``````void play(int num) {
if (tries < 1) {
cout << "Out of tries.\n";
return;
}
int guess;
cout << "Guess the number!\n";
cin >> guess;

if (guess < num) {
// guessed too low
guessedCorrectly = false;
guessedTooLow = true;
guessedTooHigh = false;
}
else if (guess > num) {
// guessed too high
guessedCorrectly = false;
guessedTooHigh = true;
guessedTooLow = false;
}
}
``````

If it's not too low or too high, it's a correct guess!

``````void play(int num) {
if (tries < 1) {
cout << "Out of tries.\n";
return;
}
int guess;
cout << "Guess the number!\n";
cin >> guess;

if (guess < num) {
// guessed too low
guessedCorrectly = false;
guessedTooLow = true;
guessedTooHigh = false;
}
else if (guess > num) {
// guessed too high
guessedCorrectly = false;
guessedTooHigh = true;
guessedTooLow = false;
}
else {
guessedCorrectly = true;
guessedTooLow = false;
guessedTooHigh = false;
}
tries--; // don't forget to decrement tries!!!
}
``````

When they did not guess correctly, you surely would want to decrement the user's points and tell them they guessed wrong.

Whilst we are at that, let's also check if they did guess correctly. If so, increment their points and tell them they guessed correctly.

``````void play(int num) {
if (tries < 1) {
cout << "Out of tries.\n";
return;
}
int guess;
cout << "Guess the number!\n";
cin >> guess;

if (guess < num) {
// guessed too low
guessedCorrectly = false;
guessedTooLow = true;
guessedTooHigh = false;
}
else if (guess > num) {
// guessed too high
guessedCorrectly = false;
guessedTooHigh = true;
guessedTooLow = false;
}
else {
guessedCorrectly = true;
guessedTooLow = false;
guessedTooHigh = false;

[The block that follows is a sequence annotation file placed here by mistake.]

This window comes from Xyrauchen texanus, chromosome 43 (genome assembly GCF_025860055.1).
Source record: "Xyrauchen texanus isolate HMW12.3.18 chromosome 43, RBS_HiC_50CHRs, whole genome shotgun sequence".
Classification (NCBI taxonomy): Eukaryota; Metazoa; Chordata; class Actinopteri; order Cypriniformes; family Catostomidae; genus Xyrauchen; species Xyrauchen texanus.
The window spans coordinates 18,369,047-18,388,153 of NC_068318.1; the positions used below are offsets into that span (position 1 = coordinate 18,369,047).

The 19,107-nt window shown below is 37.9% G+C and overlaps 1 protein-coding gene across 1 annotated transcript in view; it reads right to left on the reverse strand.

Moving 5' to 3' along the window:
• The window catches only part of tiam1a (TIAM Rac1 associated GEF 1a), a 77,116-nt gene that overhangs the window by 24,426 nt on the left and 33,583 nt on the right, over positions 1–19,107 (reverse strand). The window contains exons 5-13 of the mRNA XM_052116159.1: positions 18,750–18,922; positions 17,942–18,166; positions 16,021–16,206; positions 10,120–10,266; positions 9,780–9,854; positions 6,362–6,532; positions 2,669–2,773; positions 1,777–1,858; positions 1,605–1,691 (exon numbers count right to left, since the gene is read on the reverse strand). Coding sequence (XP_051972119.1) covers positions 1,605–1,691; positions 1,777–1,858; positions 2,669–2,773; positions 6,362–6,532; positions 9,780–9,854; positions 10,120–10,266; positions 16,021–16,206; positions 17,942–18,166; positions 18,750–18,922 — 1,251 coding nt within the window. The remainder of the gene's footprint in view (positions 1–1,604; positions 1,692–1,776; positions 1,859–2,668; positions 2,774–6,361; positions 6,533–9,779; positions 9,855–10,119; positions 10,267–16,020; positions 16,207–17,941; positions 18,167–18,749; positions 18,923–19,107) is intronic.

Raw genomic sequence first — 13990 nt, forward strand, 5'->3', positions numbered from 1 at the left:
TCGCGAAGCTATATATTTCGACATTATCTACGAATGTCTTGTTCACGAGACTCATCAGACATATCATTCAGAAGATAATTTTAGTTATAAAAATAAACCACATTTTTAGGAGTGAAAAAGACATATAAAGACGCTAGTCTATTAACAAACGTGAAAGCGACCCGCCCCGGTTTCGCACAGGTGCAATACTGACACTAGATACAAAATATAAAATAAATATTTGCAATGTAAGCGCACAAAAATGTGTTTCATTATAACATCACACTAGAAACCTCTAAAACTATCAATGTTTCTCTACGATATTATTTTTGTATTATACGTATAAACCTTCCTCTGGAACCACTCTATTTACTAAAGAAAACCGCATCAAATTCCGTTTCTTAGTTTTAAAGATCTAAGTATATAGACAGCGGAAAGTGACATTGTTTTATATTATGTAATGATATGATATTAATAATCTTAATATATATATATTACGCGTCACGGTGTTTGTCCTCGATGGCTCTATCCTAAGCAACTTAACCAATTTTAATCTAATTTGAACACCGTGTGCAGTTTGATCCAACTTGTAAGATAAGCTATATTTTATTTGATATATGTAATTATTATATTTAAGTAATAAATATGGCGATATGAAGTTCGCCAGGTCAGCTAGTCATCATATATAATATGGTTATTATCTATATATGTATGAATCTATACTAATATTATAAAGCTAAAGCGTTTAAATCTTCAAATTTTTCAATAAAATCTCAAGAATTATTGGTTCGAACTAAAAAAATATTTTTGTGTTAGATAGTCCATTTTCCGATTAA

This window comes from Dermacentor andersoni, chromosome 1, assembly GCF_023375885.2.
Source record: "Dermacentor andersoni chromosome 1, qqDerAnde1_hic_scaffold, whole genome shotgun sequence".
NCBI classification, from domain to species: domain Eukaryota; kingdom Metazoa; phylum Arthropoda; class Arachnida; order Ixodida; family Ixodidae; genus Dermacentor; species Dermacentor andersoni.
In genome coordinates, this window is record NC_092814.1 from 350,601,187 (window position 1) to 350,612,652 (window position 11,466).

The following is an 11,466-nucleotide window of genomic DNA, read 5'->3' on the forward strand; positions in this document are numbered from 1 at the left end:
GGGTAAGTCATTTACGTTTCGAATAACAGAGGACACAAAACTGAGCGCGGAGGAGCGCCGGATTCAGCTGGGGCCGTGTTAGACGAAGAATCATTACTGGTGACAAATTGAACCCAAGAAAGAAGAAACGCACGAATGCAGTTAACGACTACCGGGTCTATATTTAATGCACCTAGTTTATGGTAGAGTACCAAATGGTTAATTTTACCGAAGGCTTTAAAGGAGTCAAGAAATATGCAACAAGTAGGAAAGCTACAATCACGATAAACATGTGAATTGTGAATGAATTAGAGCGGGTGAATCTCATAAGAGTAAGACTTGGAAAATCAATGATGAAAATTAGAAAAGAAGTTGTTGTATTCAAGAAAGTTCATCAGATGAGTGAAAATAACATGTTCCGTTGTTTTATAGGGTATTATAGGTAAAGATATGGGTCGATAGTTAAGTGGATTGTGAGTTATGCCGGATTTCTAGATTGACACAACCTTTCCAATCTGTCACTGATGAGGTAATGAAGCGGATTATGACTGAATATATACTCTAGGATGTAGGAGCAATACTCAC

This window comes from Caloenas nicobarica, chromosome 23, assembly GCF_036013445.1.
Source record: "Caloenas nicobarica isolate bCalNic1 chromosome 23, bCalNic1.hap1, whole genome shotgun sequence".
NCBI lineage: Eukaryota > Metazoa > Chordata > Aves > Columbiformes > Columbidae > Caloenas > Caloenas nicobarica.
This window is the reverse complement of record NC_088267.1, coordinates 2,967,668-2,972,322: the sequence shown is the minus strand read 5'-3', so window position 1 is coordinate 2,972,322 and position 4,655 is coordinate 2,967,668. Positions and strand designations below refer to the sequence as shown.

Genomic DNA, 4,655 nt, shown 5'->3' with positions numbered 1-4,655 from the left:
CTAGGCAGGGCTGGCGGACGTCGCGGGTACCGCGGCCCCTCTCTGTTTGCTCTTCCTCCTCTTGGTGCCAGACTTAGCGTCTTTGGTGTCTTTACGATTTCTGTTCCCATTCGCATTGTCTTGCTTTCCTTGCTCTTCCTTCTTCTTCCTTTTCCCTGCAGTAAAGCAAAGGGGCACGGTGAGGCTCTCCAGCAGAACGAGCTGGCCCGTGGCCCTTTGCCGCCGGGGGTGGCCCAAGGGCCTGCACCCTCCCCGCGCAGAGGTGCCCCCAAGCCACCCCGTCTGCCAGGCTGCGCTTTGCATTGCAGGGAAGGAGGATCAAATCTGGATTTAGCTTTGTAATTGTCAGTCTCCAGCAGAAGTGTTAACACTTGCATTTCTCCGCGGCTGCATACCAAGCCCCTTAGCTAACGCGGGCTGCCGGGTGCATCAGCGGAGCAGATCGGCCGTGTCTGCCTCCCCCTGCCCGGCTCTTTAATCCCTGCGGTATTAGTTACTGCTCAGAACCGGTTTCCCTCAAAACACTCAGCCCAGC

}
tries--; // don't forget to decrement tries!!!

if (!guessedCorrectly) {
points--; // decrementing points

if (guessedTooLow) {
cout << "You guessed too low. -1 point. Points: " << points << "\n";
}
else if (guessedTooHigh) {
cout << "You guessed too high. -1 point. Points: " << points << '\n';
}
}
else { // guessed correctly
points++;
cout << "You guessed correctly! +1 point. Points: " << points << '\n';
}
}
``````

And that is it!

The final product looks more or less like so:

``````#include <iostream>
#include <cstdlib> // lets us use rand()
using namespace std;

int tries; // predeclare
int points = 0; // starting with 0 points
bool guessedCorrectly, guessedTooLow, guessedTooHigh; // predeclaring

float clamp(float num, float min, float max) {
if (min > max) {
throw runtime_error("min must be smaller than max\n");
return 0;
}

if (num < min) {
return min;
}

if (num > max) {
return max;
}
return num;
}

void play(int num) {
if (tries < 1) {
cout << "Out of tries.\n";
return;
}
int guess;
cout << "Guess the number!\n";
cin >> guess;

if (guess < num) {
// guessed too low
guessedCorrectly = false;
guessedTooLow = true;
guessedTooHigh = false;
}
else if (guess > num) {
// guessed too high
guessedCorrectly = false;
guessedTooHigh = true;
guessedTooLow = false;
}
else {
guessedCorrectly = true;
guessedTooLow = false;
guessedTooHigh = false;
}
tries--; // don't forget to decrement tries!!!

if (!guessedCorrectly) {
points--; // decrementing points

if (guessedTooLow) {
cout << "You guessed too low. -1 point. Points: " << points << "\n";
}
else if (guessedTooHigh) {
cout << "You guessed too high. -1 point. Points: " << points << '\n';
}
}
else { // guessed correctly
points++;
cout << "You guessed correctly! +1 point. Points: " << points << '\n';
}
}

int prompt() {
int timesToPlay;
cout << "How many times do you want to try? (Number should be between 3 and 10)\n";
cin >> timesToPlay;
tries = clamp(timesToPlay, 3, 10);

for (int i = 1; i <= timesToPlay + 1; i++) {
play(randNum); // we'll get here don't worry
}
return timesToPlay;
}

int main() {
prompt();
return 0;
}
``````

# Credits

@TheAlphaStigma

He helped out in writing the code, he made the whole part where we use `bool`s to check if guessed correctly, too low or too high, possible.